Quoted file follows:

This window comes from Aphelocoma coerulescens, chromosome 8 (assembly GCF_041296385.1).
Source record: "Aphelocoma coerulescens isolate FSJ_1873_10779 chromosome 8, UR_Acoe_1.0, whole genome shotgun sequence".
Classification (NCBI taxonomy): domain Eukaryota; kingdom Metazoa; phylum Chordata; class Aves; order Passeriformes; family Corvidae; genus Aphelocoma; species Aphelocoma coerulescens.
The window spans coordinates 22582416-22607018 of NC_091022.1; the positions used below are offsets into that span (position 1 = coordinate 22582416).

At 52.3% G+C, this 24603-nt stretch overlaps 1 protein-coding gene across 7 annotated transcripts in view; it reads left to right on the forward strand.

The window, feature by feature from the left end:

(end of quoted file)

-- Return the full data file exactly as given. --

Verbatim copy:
This window comes from Aphelocoma coerulescens, chromosome 8 (assembly GCF_041296385.1).
Source record: "Aphelocoma coerulescens isolate FSJ_1873_10779 chromosome 8, UR_Acoe_1.0, whole genome shotgun sequence".
Classification (NCBI taxonomy): domain Eukaryota; kingdom Metazoa; phylum Chordata; class Aves; order Passeriformes; family Corvidae; genus Aphelocoma; species Aphelocoma coerulescens.
The window spans coordinates 22582416-22607018 of NC_091022.1; the positions used below are offsets into that span (position 1 = coordinate 22582416).

At 52.3% G+C, this 24603-nt stretch overlaps 1 protein-coding gene across 7 annotated transcripts in view; it reads left to right on the forward strand.

The window, feature by feature from the left end: